Tiffany has until June 27 to file other motions. It can look for other issues and use that to file motions. It doesn’t mean they can’t do anything between now and when the trial occurs. 

NJ: How, in your eyes, does this decision impact the landscape of the case?
EM: It is a win for Costco in one sense, but the war has barely started. The decision, even though it was important for Costco, really doesn’t impact the case. [Costco’s] main defense is the genericism argument that they are making. The fact that the judge is allowing it to go to trial is important to Costco.

[But] the judge also said that the evidence that Costco presented of genericism is not conclusive. 

NJ: Where do you see this case heading?
EM: The case is going to be a trial by jury. It’s going to be really hard to predict how the jury will decide in this case. Tiffany is such a well-known, venerable brand. I think it would be hard to find anyone (for the jury) who hasn’t heard of Tiffany and thought about it in a positive way. 

[But] if Costco’s evidence of genericism is compelling then that would sway a jury as well. Tiffany is going to be put in a strange position in trying to differentiate between their own branded rings and Tiffany-style ring settings. It’s going to be tough. I am not exactly sure how Tiffany is going to deal with this issue.

NG: The judge is allowing the jury, essentially, to decide whether the term “Tiffany” and the term “Tiffany setting” is generic, even though Costco was only using the word “Tiffany” in its signage. 

The point of interest here is that the judge in the opinion found that there was a genuine dispute of fact as to whether the terms “Tiffany” and/or “Tiffany setting” have become generic for ring settings to the public, even though Costco’s use of the term “Tiffany setting” was never in dispute. Costco used the term “Tiffany” not “Tiffany setting” in the point-of-sale signs for its diamond engagement rings, which is what prompted Tiffany’s lawsuit.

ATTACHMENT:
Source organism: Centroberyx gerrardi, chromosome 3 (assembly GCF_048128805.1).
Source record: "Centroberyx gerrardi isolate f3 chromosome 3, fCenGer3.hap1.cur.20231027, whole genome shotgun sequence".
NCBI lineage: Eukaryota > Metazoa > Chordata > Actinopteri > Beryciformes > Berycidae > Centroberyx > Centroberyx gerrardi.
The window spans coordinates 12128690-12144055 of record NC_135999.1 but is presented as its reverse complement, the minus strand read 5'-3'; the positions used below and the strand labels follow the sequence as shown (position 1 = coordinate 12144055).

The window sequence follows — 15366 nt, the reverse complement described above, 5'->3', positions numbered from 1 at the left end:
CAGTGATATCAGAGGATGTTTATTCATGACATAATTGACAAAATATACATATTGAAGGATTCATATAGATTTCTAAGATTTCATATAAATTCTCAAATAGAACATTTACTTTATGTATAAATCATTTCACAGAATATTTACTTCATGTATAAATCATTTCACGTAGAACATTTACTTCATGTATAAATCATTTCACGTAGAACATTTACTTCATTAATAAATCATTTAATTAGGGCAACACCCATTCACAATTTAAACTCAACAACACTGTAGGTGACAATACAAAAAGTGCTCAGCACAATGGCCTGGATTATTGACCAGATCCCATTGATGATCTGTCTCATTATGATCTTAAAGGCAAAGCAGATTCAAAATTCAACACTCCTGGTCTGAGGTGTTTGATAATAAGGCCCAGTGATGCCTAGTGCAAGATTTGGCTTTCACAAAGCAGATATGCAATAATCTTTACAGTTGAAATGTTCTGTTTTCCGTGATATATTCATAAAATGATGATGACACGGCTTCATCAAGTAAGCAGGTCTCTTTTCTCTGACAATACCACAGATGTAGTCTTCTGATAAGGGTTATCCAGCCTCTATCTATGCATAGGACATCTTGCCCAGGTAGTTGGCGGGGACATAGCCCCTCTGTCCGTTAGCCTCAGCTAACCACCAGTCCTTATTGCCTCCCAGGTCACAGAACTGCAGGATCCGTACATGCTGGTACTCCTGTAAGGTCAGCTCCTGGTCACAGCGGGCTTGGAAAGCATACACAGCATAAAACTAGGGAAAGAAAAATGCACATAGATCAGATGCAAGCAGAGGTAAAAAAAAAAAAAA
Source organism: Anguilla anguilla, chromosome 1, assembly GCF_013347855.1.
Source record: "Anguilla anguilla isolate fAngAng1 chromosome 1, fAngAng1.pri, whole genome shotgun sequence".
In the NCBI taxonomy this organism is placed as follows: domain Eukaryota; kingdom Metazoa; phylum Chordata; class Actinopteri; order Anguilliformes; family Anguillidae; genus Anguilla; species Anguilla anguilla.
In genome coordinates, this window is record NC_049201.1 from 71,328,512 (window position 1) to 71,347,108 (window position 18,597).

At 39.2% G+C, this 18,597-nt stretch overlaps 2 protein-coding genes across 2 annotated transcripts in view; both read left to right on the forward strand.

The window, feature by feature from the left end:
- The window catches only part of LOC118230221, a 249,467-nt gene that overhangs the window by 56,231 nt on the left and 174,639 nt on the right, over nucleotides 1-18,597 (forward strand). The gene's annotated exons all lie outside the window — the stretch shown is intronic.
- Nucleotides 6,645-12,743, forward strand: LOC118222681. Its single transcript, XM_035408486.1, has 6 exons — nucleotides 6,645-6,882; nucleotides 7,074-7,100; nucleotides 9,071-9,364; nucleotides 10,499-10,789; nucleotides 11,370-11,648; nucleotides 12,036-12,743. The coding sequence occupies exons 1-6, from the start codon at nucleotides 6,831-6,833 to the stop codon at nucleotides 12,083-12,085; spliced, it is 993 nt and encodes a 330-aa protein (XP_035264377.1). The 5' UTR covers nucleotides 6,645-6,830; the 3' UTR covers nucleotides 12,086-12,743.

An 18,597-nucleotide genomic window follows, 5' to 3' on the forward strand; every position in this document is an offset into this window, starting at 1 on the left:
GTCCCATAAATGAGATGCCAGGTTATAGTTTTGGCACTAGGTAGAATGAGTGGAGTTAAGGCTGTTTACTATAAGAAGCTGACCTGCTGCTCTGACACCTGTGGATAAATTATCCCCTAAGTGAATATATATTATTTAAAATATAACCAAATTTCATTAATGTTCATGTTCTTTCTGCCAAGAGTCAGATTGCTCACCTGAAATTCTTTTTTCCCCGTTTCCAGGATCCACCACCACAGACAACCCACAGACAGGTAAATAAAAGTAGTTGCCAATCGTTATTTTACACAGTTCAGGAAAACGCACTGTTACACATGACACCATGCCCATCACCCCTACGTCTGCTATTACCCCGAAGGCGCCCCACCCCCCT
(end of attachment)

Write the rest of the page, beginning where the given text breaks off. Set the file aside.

Tiffany argued in its reply to Costco’s counterclaim that: “The POS signs did not say ‘Tiffany Setting,’ and the counterclaim concerning that phrase was included for the improper purpose of deflecting public attention from what it was that [Costco] actually did.”  

However, in light of the judge’s recent opinion, and despite Tiffany’s arguments, a jury may have a chance to decide the meaning of both terms, instead of just the term “Tiffany.”

NJ: Are you fairly certain it will go to trial?
EM: Both sides have deep pockets. They can certainly fuel a battle. They are both well-funded corporations, both major players in their industries. I can’t see how this case is going to settle. I think they are just going to march through to trial.

I am surprised Tiffany allowed it to go this far. They’ve essentially jeopardized their trademark. They should have just chastised (Costco) for those advertisements. They launched a lawsuit just thinking that Costco wouldn’t fight that much. I think Tiffany was surprised.

NJ: Are you saying that a lawsuit wasn’t the best course of action for Tiffany in this situation? 
EM: Yes. I think they could have just done this with a warning letter or some sort of discussion. It didn’t have to be dealt with in a lawsuit. They (Tiffany) are probably very surprised by Costco’s reaction because Costco is going full-force with the lawsuit. And the fact that the judge did not dismiss their counterclaim is a win for Costco. 

But it’s not the end of the war. The war has just barely begun. 

NJ: Who will win?
EM: I would have said earlier 51 percent Tiffany, 49 percent Costco. Now with this motion being decided it’s about 50/50. It’s really now a battle between Tiffany and Costco to try to persuade the jury. It’s 50-50 and now it’s up to the jury.